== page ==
TIME Diet/Nutrition

There’s A lot of Junk Food at the School Nutrition Conference

This year's annual conference run by the School Nutrition Association is not without politics

The 68th Annual National Conference of the School Nutrition Association is finishing up today in Boston, and it’s not go on without controversy.

Here’s some backstory: When the Obama administration revamped the school lunch requirements, they received a lot of praise and counted among their champions the School Nutrition Association. But now, the group, which is a national organization of school nutrition professionals, is heading up a lobbying campaign to let schools opt out of the requirements saying they are too restrictive and costly. (You can read in detail what the group is pushing for here.)

Many experts in the school-nutrition world are surprised by the stance the SNA has taken and some of its members have resigned, voicing criticism of SNA for accepting sponsorship money from food companies.

At the same time, Congress is considering legislation to delay by one year some of the school-lunch regulations, as the New York Times reported earlier this month.

Given the ongoing debate about school nutrition, it shouldn’t be surprising that this year’s convention—which brings together 6,000 school nutrition professionals and industry members—has been mired in politics. As Politico reported: Sam Kass, the Executive Director of Let’s Move! was even turned down when he asked to speak at the conference this year.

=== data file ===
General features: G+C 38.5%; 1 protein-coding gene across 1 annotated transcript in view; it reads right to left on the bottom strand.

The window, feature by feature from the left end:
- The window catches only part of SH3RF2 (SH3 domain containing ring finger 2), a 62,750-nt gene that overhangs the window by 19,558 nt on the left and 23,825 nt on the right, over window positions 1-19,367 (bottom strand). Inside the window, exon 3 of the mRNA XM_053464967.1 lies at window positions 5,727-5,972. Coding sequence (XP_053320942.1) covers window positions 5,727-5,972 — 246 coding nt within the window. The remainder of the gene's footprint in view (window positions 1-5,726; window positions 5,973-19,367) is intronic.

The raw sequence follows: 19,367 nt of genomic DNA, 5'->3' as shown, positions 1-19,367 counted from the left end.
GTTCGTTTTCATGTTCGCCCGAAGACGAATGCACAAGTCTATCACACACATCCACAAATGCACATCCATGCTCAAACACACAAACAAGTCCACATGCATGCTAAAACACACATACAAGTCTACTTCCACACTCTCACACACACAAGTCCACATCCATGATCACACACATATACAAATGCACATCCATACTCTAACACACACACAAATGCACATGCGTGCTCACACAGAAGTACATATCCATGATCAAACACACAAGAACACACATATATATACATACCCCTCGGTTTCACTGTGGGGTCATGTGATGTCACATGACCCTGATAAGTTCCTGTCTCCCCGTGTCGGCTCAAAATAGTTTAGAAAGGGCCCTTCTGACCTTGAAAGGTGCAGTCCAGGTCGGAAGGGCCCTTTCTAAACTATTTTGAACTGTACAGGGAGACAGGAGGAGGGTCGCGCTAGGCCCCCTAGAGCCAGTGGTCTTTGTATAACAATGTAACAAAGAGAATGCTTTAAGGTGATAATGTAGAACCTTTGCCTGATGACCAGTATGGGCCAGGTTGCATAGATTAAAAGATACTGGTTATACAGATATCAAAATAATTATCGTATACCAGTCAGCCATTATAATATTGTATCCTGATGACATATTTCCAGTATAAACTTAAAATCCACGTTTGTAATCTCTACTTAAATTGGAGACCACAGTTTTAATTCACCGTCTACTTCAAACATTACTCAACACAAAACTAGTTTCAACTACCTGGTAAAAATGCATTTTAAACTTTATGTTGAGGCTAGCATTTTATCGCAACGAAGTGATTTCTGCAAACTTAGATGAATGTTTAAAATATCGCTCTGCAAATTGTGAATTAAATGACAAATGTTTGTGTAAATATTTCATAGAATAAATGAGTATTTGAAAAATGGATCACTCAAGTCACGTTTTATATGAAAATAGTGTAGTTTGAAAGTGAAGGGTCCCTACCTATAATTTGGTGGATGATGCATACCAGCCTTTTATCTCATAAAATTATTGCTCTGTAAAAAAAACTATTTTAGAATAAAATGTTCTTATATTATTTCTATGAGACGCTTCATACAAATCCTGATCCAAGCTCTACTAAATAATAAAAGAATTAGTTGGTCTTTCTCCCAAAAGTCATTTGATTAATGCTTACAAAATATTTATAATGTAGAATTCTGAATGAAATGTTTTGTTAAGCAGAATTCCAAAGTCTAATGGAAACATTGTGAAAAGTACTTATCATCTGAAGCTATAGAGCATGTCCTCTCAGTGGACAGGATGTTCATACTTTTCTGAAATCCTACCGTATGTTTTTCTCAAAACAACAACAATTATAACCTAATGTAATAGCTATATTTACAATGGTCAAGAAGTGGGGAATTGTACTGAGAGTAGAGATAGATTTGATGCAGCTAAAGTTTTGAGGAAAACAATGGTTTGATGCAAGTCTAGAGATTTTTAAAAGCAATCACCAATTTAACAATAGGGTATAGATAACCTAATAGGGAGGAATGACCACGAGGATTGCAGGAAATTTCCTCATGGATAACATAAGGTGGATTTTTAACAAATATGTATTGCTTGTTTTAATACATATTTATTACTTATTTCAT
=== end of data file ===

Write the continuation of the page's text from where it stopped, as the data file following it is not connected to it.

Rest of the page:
Though the conference has long allowed food companies to be involved, their new position on the school lunch standards have some nutrition groups and experts skeptical. And that makes the presence of fast food and junk food at the event all the more surprising.

Here are some tweets from public health lawyer Michele Simon:

To be sure, there were certainly booths with healthy food–even a great vending machine idea like this one:

So while the conference highlighted ways to get kids to eat more healthy food, it’s hard to take seriously when Cheetos and pizza are so heavily marketed.

TIME Food & Drink

5 Delicious Breakfasts That Won’t Leave You Hungry

Breakfast smoothie
madlyinlovewithlife—Getty Images/Moment Open

You may have seen reports in the news lately questioning the benefits of breakfast for weight loss, but I’m not ready to sanction skipping. In my experience, eating breakfast strongly supports weight control, and several studies back what I’ve seen in my 15+ years of counseling clients—breakfast fuels your body when you’re most active, and therefore most likely to burn off what you’ve eaten. It also tends to prevent late night overeating, when you’re less active, and more prone to racking up a fuel surplus that feeds fat cells.

Also, weight loss aside, “breaking the fast” is a savvy nutrition strategy, because it’s a chance to fit in servings of produce, whole grains, healthy fats, and lean proteins. Missing that opportunity, particularly day after day, can lead to shortfalls that deprive your body of important health protective nutrients.

Health.com: Best Superfoods for Weight Loss

Eating breakfast, especially one with protein, is also a smart way to build and maintain metabolism-boosting muscle. One recent study, published in the Journal of Nutrition, found that muscle building was 25% greater among people who ate a diet with an evenly distributed protein intake, compared to those who consumed less protein at breakfast, slightly more at lunch, and the majority of their protein at dinner.

Finally, a study published last year from the American Heart Association found that over a 16 year period, regular breakfast skippers had a 27% higher risk of a heart attack or fatal heart disease.

If you’re on board for a daily breakfast, but your biggest barrier is time, here are five tips and tricks to help you create shortcuts, so you can reap the benefits without running late.